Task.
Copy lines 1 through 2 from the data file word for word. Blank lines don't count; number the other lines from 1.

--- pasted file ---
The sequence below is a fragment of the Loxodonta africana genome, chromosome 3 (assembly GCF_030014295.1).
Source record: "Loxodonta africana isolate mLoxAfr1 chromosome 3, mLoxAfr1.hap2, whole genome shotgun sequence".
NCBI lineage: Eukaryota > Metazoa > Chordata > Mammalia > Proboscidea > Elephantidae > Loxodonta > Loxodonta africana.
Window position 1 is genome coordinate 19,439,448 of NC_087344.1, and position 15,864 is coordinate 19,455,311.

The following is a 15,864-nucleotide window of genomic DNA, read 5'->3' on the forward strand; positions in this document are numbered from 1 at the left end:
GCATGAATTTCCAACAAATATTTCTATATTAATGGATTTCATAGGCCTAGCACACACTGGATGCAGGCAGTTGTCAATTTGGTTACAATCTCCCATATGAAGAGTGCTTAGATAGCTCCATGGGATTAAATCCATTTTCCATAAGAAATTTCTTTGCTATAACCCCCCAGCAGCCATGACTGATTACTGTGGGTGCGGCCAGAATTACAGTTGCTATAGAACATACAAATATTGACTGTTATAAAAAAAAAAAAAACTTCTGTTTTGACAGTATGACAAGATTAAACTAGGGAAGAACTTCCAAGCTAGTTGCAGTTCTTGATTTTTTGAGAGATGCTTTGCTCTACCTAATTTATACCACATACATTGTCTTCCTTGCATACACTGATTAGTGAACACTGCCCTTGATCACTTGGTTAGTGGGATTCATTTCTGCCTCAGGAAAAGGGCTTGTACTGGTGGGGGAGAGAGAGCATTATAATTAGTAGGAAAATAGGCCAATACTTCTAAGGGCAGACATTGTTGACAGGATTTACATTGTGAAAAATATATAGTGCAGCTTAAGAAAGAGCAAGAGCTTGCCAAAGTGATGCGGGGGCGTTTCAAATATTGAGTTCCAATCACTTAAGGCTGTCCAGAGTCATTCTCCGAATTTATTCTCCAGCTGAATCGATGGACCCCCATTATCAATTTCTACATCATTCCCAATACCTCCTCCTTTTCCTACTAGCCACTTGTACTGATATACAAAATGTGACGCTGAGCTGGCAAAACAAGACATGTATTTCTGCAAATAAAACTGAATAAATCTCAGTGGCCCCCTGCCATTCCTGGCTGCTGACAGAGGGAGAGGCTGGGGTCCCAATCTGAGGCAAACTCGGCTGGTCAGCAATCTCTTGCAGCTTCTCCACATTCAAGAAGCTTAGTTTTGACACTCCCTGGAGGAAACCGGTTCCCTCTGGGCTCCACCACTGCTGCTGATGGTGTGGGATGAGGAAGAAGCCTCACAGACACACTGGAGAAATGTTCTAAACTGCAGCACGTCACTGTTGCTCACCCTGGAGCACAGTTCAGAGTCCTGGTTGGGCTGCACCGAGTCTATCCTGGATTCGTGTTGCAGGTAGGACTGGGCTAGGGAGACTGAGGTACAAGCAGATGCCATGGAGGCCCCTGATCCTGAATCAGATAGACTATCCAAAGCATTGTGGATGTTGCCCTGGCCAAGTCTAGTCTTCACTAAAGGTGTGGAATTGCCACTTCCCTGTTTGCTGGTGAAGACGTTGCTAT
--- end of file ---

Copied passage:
The sequence below is a fragment of the Loxodonta africana genome, chromosome 3 (assembly GCF_030014295.1).
Source record: "Loxodonta africana isolate mLoxAfr1 chromosome 3, mLoxAfr1.hap2, whole genome shotgun sequence".